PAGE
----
A "caddie" is one who assists the player in accordance with the Rules, which may include carrying or handling the player's clubs during play. When one caddie is employed by more than one player, he is always deemed to be the caddie of the player whose ball is involved, and equipment carried by him is deemed to be that player's equipment, except when the caddie acts upon specific directions of another player, in which case he is considered to be that other players caddie.
"Casual water is any temporary accumulation of water on the course that is visible before or after the player takes his stance and is not in a water hazard. Snow and natural ice, other than frost, are either casual water or loose impediments, at the option of the player. Manufactured ice is an obstruction. Dew and frost are not casual water. A ball is in casual water when it lies in or any part of it touches the casual water.
The "Committee is the committee in charge of the competition or, if the matter does not arise in a competition, the committee in charge of the course.
A "competitor is a player in a stroke play competition. A "fellow-competitor is any person with whom the competitor plays. Neither is partner of the other. In stroke play foursome and four-ball competitions, where the context so admits, the word "competitor or "fellow competitor includes his partner.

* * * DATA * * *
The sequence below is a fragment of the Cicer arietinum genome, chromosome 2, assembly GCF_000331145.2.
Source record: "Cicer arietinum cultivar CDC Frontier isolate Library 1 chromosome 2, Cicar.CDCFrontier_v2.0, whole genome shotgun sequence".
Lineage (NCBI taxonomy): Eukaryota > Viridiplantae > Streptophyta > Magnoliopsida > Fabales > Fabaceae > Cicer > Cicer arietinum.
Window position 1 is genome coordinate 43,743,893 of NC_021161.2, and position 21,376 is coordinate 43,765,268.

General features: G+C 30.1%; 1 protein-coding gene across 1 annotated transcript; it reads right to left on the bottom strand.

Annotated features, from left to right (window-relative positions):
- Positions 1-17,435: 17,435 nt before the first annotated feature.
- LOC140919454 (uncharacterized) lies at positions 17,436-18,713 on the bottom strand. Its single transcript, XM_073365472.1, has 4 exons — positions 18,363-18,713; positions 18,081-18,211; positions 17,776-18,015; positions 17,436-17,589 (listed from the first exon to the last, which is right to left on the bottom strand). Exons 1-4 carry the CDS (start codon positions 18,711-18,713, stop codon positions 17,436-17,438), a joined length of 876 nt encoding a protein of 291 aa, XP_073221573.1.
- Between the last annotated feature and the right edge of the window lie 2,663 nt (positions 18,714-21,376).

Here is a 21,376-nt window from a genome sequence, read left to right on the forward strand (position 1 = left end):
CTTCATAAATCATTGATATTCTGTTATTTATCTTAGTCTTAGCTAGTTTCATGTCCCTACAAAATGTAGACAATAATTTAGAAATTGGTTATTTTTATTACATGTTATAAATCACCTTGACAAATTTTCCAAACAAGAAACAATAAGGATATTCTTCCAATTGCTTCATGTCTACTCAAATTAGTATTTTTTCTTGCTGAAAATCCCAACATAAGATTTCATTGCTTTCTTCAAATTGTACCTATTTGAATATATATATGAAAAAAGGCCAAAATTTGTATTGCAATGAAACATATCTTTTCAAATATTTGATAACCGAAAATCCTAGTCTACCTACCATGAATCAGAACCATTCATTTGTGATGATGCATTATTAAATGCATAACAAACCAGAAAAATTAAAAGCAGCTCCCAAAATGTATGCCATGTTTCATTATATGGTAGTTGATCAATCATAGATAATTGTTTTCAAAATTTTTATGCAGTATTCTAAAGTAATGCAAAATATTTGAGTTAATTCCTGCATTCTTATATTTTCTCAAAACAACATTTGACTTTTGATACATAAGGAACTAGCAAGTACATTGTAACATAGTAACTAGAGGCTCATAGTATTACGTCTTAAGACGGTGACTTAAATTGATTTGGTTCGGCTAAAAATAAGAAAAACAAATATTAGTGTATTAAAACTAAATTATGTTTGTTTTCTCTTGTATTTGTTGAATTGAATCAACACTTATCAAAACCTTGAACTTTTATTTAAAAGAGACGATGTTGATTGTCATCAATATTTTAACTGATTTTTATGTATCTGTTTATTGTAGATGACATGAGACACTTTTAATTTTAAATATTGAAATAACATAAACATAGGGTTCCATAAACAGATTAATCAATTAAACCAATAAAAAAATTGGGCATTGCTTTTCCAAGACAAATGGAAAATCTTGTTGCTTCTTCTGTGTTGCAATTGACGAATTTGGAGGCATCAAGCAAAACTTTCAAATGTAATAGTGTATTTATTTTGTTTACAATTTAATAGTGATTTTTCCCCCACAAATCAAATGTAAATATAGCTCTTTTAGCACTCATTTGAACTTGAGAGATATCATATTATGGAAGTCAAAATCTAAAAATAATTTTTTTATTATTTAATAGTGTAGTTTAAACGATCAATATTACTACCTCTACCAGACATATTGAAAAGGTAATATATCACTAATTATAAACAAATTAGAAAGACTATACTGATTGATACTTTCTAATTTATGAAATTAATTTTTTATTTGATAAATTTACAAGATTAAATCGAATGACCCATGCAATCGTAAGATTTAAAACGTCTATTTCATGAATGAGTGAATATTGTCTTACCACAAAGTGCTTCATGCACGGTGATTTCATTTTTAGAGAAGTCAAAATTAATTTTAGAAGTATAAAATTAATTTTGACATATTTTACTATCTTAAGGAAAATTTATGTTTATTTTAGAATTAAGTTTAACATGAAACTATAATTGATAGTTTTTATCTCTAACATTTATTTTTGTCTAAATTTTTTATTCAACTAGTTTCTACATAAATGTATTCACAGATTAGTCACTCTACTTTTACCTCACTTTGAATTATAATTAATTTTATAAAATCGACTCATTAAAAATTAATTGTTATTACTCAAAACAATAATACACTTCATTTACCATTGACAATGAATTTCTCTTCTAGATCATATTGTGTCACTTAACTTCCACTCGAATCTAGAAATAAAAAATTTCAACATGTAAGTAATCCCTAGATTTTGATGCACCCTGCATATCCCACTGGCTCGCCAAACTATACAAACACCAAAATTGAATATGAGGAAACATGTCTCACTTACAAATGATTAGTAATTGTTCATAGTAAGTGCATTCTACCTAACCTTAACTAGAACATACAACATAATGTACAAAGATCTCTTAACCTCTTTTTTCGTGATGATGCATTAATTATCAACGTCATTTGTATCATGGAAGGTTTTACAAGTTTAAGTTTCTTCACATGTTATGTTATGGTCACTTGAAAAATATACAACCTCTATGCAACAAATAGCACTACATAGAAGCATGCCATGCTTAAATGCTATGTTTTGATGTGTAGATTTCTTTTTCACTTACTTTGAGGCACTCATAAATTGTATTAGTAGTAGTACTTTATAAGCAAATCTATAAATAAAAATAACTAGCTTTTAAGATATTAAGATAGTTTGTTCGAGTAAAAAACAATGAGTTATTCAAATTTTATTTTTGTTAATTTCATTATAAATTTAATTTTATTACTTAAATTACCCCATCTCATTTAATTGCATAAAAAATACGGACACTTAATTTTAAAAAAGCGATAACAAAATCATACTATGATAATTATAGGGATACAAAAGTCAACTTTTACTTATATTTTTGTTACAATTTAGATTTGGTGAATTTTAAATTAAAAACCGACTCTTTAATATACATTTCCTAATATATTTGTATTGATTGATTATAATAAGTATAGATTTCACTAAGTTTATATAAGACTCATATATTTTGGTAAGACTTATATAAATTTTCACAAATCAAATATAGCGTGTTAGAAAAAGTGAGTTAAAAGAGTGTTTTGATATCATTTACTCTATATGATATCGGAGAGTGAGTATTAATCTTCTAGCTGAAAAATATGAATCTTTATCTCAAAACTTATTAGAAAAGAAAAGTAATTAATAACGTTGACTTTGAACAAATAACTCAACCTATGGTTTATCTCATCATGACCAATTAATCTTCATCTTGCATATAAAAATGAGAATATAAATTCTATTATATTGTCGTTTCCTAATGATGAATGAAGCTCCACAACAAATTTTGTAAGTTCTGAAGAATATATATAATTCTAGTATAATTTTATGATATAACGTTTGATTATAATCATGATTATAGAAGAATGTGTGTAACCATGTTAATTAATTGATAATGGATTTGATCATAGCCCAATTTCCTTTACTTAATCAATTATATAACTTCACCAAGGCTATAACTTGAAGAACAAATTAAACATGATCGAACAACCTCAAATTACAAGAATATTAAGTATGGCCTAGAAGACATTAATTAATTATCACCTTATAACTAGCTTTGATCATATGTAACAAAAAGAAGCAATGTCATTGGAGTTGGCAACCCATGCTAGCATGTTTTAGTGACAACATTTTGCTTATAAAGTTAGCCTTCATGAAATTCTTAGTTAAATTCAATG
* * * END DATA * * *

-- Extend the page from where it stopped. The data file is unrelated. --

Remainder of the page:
The "course is the whole area within any boundaries established by the Committee (see Rule 33-2).
"Equipment is anything used, worn or carried by or for the player except any ball he has played at the hole being played and any small object, such as a coin or a tee, when used to mark the position of a ball or the extent of an area in which a ball is to be dropped. Equipment includes a golf cart, whether or not motorised. If such a cart is shared by two or more players, the cart and everything in it are deemed to be the equipment of the player whose ball is involved except that, when the cart is being moved by one of the players sharing it, the cart and everything in it are deemed to be that player's equipment.
Note: A ball played at the hole being played is equipment when it has been lifted and not put back into play.
The "flagstick" is a movable straight indicator, with or without bunting or other material attached, centered in the hole to show its position. It must be circular in cross-section. Padding or shock absorbent material that might unduly influence the movement of the ball is prohibited.